He was 30, maybe – a young man but not that young, with clipped brown hair and neat khaki shorts and an air of stony purpose about him. He was walking east on New Scotland Avenue. I was hoofing west, happy to run a few errands on foot despite the spit of rain on a gray Saturday morning.
As we passed, I eyeballed him just as I eyeball every stranger when I’m walking around the neighborhood: with curiosity. Was he a law student? A young professional freshly arrived? A neighbor who’s lived here forever but keeps to himself?
Hello!, I said, locking eyes with him briefly before he glanced away.
He said nothing.
I studied his blank, cleanly shaven mug, wondering if he’d even heard me. I think he did; I was plenty loud. It’s possible he was preoccupied. It’s possible he’s as prone to spacing out as I am. It’s also possible he’s stone deaf. Or –- I hate to say it, but this has the highest probability — he simply chose to ignore me. Maybe he’s shy. Maybe he’s distraught over something. Maybe his turtle just died. Or his hastas. Or maybe, and again I hate to say it, he’s just not one for friendly bits of badinage with random unknown sidewalk denizens out running errands.
I shrugged it off, because who cares, right? His problem. Plenty of other folks to greet on a stroll down New Scotland. With some I swapped Hellos, with some Good mornings, with others How are you?’s –though I still have my cranky little issues with that last one. (WHY do we ask that question IF WE DON’T EXPECT AN ANSWER?). Most of us, I think, enjoy swapping pleasantries with folks we’ve never seen before and might never ever ever see again, because even these tiniest, most inconsequential and superficial-slash-insincere of social interactions bind us to one another and help us feel connected.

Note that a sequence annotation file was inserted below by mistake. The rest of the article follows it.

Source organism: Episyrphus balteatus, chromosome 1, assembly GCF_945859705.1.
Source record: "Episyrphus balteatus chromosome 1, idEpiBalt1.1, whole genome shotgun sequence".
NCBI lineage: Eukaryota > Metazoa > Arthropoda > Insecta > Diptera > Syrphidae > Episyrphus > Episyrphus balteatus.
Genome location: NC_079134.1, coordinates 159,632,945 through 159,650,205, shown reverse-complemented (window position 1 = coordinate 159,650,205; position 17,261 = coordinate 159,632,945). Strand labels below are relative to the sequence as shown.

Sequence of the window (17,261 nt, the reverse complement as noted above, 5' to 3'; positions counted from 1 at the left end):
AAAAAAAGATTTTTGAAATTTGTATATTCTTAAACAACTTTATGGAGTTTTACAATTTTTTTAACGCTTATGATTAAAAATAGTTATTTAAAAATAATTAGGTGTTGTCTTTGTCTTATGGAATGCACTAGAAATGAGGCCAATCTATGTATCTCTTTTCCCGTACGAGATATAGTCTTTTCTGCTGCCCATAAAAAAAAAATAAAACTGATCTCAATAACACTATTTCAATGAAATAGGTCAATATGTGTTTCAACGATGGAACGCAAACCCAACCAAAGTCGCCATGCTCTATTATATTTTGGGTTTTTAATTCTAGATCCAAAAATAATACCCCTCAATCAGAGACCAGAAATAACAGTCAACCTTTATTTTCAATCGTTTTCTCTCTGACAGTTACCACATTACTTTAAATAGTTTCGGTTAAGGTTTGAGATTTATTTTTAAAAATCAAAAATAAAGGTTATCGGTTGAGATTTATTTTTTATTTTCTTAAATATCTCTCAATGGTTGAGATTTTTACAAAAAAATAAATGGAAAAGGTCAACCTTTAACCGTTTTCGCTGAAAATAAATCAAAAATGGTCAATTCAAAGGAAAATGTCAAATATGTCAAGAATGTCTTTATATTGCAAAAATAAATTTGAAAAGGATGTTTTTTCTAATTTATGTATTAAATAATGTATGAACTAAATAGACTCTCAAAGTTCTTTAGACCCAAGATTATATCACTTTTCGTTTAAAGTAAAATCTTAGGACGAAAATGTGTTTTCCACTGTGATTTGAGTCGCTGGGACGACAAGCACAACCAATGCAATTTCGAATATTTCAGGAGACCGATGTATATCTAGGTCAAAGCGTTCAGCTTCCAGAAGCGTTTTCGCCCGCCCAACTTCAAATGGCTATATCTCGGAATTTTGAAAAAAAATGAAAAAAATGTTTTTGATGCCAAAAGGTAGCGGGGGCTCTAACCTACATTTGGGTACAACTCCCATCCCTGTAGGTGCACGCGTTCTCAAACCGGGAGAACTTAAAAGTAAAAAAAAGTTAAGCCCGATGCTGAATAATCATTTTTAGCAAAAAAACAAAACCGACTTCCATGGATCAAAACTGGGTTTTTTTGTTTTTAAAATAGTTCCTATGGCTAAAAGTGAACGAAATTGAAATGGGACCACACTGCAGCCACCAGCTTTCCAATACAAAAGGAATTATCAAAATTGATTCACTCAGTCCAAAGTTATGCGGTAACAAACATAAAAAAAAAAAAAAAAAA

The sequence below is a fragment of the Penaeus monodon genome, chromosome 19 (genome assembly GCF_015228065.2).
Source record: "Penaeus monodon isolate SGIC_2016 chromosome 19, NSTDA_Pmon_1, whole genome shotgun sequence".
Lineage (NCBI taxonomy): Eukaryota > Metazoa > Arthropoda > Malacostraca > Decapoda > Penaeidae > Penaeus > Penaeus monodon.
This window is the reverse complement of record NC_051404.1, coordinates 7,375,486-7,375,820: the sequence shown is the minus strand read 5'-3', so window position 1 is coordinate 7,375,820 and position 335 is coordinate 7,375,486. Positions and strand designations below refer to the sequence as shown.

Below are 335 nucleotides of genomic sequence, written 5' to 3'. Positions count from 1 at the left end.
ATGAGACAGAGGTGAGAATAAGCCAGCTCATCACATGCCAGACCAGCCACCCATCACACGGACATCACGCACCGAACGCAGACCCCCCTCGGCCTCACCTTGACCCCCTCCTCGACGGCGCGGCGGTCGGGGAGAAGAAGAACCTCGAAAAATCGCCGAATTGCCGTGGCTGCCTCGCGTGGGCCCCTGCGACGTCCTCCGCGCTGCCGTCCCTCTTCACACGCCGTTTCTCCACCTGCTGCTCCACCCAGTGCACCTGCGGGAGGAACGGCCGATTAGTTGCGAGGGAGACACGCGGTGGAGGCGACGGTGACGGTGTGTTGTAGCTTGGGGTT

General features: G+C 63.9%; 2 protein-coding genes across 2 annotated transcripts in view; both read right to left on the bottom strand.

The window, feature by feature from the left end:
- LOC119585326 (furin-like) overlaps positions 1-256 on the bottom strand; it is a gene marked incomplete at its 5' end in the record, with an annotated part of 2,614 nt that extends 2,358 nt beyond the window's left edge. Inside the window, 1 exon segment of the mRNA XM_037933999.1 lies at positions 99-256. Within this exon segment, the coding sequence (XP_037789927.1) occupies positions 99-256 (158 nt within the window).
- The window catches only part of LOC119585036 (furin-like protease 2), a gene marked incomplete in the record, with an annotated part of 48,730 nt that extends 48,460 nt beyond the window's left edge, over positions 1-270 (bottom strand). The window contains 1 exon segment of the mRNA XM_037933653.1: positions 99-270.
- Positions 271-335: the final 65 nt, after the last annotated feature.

Opposite St. Peter’s Hospital, I passed an older woman at a bus stop in a long black dress. She gave the warmest smile I’d seen all day, her lovely face radiant and caring. I said hello. She said hello back. And for that mighty micro-moment of miraculous human synergy, we mattered to each other, related to each other, made the world a warmer place.
About 10 minutes later, with most of my errands finished, I started hoofing back east along New Scotland. I passed that same woman at the same bus stop. She gave me the same warm smile. We felt the same fleeting jazz of connectedness. And on my right, I saw him: a big guy standing on the curb, his stance wide, his round face fleshy and welcoming.
He grinned at me.
“PLEASE have a good day,” he implored, flinging out his big arms to embrace the drizzle or the moment or (if I’d been any closer) me.
And you too, I said.
“Thank you!” he replied. And I knew he meant it, just as I knew he meant the please -– beseeching me politely to have a good day as though it mattered to him. As though, if I didn’t have a good day, it might somehow ruin his.
I had one. I hope he did to, too. And the woman who smiled. And the man who didn’t? Maybe, if I see him tomorrow, he’ll say hi back.